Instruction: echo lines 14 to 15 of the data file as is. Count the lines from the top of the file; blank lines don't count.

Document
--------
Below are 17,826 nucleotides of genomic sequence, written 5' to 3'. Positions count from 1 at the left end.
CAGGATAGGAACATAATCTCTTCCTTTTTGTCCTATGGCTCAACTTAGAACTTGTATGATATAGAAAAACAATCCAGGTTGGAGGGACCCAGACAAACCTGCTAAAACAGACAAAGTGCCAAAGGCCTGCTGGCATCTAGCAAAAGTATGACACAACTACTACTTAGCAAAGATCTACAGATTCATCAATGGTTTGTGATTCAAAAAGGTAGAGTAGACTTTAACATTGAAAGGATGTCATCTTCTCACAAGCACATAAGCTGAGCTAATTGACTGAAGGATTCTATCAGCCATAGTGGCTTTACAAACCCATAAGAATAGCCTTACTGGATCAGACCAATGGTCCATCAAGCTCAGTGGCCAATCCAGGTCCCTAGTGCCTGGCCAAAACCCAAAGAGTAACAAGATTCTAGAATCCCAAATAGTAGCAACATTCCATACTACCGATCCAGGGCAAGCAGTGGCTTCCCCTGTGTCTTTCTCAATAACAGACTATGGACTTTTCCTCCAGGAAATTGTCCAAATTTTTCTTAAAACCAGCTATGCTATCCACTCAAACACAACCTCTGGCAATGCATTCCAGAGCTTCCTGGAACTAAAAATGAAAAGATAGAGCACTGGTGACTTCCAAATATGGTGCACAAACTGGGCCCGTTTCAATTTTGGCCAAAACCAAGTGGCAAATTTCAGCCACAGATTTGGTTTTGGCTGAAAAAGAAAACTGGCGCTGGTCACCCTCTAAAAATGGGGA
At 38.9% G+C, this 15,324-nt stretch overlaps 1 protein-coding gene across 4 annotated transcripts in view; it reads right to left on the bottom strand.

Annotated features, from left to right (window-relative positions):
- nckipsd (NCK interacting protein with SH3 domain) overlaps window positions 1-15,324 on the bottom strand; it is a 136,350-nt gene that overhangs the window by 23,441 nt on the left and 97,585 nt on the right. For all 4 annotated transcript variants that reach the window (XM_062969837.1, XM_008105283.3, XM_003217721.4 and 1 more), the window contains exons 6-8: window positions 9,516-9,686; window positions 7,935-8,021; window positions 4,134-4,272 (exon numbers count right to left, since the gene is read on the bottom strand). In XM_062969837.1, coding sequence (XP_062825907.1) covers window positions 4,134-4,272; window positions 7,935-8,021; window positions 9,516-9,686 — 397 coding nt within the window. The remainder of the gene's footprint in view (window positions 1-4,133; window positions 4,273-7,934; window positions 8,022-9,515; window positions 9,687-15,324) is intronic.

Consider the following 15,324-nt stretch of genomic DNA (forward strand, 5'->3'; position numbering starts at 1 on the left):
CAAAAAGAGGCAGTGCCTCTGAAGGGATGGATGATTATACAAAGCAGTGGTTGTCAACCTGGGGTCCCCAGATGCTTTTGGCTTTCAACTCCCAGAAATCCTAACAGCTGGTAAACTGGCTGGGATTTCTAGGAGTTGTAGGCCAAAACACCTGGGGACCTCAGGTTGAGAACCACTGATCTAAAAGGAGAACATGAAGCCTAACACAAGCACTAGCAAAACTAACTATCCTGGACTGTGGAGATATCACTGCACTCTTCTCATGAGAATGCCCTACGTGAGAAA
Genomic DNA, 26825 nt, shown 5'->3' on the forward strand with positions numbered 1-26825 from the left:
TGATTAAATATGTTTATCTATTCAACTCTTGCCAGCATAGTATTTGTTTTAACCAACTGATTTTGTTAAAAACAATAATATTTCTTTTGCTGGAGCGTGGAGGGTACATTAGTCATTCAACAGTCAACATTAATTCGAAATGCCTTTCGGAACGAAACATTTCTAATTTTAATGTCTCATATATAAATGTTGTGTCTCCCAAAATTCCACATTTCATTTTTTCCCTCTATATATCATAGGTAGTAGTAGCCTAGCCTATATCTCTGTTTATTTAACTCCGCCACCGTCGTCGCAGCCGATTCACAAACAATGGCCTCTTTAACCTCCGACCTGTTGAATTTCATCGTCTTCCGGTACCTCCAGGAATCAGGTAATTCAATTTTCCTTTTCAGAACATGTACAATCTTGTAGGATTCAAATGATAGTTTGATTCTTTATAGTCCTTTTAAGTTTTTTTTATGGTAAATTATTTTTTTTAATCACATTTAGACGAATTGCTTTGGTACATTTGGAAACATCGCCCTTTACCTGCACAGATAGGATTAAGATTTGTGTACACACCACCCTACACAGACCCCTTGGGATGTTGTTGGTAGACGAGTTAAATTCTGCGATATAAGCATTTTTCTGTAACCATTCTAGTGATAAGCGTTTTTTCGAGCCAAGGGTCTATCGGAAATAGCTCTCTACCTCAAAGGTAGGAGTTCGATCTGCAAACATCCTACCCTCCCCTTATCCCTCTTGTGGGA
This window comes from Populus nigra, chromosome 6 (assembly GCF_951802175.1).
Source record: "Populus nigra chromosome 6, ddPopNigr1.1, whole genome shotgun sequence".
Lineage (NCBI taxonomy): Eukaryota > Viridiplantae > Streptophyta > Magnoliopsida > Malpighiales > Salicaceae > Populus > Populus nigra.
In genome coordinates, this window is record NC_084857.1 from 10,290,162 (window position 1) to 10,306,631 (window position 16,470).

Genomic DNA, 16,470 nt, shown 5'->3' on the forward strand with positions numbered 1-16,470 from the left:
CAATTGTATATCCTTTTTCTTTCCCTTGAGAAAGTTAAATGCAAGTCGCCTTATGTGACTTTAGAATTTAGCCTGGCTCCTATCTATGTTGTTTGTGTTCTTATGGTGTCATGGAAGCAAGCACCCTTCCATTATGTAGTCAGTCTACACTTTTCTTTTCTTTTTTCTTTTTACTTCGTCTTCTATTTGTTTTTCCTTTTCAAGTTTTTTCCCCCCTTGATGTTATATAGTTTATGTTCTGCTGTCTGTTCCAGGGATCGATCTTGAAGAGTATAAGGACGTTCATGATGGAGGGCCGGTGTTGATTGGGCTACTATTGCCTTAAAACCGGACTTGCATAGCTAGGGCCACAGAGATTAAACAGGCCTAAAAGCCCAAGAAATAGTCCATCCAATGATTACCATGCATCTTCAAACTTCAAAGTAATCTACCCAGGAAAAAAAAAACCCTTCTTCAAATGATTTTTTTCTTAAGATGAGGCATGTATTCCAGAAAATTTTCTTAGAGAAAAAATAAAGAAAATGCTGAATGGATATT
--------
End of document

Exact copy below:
Genomic DNA, 16,470 nt, shown 5'->3' on the forward strand with positions numbered 1-16,470 from the left:
CAATTGTATATCCTTTTTCTTTCCCTTGAGAAAGTTAAATGCAAGTCGCCTTATGTGACTTTAGAATTTAGCCTGGCTCCTATCTATGTTGTTTGTGTTCTTATGGTGTCATGGAAGCAAGCACCCTTCCATTATGTAGTCAGTCTACACTTTTCTTTTCTTTTTTCTTTTTACTTCGTCTTCTATTTGTTTTTCCTTTTCAAGTTTTTTCCCCCCTTGATGTTATATAGTTTATGTTCTGCTGTCTGTTCCAGGGATCGATCTTGAAGAGTATAAGGACGTTCATGATGGAGGGCCGGTGTTGATTGGGCTACTATTGCCTTAAAACCGGACTTGCATAGCTAGGGCCACAGAGATTAAACAGGCCTAAAAGCCCAAGAAATAGTCCATCCAATGATTACCATGCATCTTCAAACTTCAAAGTAATCTACCCAGGAAAAAAAAAACCCTTCTTCAAATGATTTTTTTCTTAAGATGAGGCATGTATTCCAGAAAATTTTCTTAGAGAAAAAATAAAGAAAATGCTGAATGGATATT